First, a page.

Sunday, March 22, 2009

Lawrence Ferlinghetti: 90 Lyrical Years

Today is the 90th birthday of Lawrence Ferlinghetti. He has been the touchstone of generations of poetry readers; if you had never read poetry, somehow, somewhere, if you had the inclination to, you'd run into the work of Lawrence Ferlinghetti. It seems as though serendipity and that is his magic.

Lawrence Ferlinghetti is first and foremost a word magician (tired, I keyed musician, and he, of course is that, too: a word musician). His Coney Island of the Mind seems to be on everybody's list of best poetry books and deservedly so. Even so, he is hardly a one-trick pony. Here's a poem from his first collection, Pictures of the Gone World, published in 1955:


---------The world is a beautiful place
--------------------------------------------to be born into
if you don't mind happiness
------------------------------- ---not always being
--------------------------------------- --------- -- ---so very much fun
------if you don't mind a touch of hell
-----------------------------------------now and then
--------------just when everything is fine
-------------------------------------------------because even in heaven
--------------------------they don't sing
-------------------------------------------------all the time

------------The world is a beautiful place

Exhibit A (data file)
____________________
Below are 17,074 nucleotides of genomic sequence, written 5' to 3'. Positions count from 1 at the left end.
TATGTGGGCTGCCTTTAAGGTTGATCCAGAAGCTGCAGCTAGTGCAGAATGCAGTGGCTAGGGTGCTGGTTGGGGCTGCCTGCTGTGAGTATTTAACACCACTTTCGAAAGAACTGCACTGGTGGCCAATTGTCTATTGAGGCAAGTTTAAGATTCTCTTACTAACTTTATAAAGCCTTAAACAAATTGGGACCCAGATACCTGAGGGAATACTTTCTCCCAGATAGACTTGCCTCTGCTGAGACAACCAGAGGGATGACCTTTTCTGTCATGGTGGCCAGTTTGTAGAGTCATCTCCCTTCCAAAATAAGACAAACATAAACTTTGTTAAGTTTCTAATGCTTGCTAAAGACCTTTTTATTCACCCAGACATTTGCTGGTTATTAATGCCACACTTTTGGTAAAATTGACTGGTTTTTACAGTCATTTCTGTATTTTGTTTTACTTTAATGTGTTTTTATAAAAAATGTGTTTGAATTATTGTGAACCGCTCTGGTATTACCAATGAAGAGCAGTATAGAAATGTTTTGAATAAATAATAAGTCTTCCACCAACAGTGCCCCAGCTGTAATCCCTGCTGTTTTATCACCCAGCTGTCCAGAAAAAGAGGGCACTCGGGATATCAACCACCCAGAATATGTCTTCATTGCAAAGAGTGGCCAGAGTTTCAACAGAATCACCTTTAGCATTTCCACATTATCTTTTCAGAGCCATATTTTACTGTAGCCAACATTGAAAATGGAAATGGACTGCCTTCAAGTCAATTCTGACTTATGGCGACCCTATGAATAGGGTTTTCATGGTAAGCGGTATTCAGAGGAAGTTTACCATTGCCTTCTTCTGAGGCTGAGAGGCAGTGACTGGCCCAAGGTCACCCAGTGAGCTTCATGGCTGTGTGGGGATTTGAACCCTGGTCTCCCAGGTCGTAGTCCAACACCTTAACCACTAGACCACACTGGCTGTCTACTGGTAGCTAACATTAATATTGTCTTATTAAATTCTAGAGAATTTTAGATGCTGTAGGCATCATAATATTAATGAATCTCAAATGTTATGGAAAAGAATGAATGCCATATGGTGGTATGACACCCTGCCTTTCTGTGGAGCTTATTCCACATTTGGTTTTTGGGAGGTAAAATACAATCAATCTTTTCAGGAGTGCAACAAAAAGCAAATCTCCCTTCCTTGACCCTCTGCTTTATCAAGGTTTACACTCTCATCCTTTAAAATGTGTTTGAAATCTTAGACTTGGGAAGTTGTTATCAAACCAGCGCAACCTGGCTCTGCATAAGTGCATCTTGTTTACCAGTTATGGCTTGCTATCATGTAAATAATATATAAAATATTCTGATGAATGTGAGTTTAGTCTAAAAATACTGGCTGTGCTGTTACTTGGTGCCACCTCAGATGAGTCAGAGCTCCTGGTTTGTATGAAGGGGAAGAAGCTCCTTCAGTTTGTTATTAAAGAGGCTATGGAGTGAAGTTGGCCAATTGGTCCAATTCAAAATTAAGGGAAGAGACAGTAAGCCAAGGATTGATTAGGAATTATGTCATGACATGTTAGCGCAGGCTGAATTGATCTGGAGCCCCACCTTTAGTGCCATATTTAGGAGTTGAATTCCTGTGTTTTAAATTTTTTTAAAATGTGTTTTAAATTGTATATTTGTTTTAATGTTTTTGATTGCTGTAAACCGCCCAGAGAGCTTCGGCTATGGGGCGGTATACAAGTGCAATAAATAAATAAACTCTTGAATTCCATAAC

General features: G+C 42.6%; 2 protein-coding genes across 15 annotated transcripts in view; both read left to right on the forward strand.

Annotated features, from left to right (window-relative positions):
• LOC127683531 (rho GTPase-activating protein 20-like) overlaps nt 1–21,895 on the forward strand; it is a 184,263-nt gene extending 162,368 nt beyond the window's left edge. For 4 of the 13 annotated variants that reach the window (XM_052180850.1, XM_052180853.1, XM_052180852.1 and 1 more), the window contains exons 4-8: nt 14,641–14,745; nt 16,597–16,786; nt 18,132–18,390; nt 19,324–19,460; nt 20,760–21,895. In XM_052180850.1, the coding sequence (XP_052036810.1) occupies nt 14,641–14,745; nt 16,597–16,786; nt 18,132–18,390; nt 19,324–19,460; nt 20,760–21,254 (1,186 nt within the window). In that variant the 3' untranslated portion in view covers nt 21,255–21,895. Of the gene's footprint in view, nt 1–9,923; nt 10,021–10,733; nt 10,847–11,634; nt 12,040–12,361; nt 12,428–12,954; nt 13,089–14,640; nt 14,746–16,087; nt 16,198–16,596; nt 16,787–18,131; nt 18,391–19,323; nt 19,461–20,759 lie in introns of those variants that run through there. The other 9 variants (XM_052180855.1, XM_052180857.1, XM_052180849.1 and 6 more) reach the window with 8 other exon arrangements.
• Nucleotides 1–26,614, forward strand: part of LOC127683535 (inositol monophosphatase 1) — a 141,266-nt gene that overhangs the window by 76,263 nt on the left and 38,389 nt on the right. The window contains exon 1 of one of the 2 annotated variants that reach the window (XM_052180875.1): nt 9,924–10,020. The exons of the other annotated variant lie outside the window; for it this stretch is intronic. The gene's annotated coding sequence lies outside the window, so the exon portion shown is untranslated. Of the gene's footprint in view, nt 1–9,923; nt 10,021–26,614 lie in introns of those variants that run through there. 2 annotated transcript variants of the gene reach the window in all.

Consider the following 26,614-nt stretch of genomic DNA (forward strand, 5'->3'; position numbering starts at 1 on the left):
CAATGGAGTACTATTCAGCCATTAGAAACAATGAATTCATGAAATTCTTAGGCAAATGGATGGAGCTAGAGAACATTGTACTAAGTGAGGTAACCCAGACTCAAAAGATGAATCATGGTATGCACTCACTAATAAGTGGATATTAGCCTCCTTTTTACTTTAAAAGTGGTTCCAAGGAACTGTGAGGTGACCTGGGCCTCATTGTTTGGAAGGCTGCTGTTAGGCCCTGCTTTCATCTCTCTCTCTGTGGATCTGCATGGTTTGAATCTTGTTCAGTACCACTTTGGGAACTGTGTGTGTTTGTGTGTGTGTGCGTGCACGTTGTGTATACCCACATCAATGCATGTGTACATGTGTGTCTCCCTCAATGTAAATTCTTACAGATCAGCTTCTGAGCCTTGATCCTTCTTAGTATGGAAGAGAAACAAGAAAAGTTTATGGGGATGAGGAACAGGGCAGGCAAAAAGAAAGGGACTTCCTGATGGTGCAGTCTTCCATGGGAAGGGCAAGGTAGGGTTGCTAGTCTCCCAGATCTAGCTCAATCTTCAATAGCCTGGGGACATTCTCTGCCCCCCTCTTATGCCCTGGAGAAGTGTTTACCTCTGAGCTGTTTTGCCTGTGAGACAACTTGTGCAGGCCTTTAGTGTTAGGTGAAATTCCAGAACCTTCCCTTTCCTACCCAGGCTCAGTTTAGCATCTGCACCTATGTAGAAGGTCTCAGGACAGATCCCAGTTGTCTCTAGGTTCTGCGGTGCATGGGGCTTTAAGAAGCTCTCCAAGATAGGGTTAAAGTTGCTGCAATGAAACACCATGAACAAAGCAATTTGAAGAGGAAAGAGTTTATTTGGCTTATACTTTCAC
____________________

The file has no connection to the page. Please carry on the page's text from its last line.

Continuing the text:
-----------------------------------------to be born into
--------if you don't mind some people dying
------------------------------------------------------all the time
-----------------------or maybe only starving
---------------------------------------------------some of the time
--------------------which isn't half so bad
-------------------------------------------------if it isn't you

Lawrence Ferlinghetti

Here's another from A Far Rockaway of the Heart, published 42 years later, in 1997:


In far-out poetry
---------------- ---the heart bleeds upon the page
--------as printer's ink bleeds onto
---------------------------------------the fine tooth of paper
As blood in its rage
-----------------------beats through the body
--------------------------------------------------blind in its courses
Leaving its indelible imprints
--------------------those fine tattoos of living
----------------------------------------------------known as poems
Lawrence Ferlinghetti

Finally from the 2001 collection, How to Paint Sunlight (not available via City Lights - o.p., maybe?), his beautiful elegy for the most beautiful Allen Ginsberg:

Allen Ginsberg is Dying
Allen Ginsberg is dying
It's in all the papers
It's on the evening news
A great poet is dying
But his voice
----------------won't die
His voice is on the land
In Lower Manhattan
in his own bed
he is dying
There is nothing
to do about it
He dying the death that everyone dies
He is dying the death of the poet
He has a telephone in his hand
and he calls everyone
from his bed in Lower Manhattan
All around the world
This is Allen
----------------the voice says
Allen Ginsberg calling
How many times have they heard it
over the long great years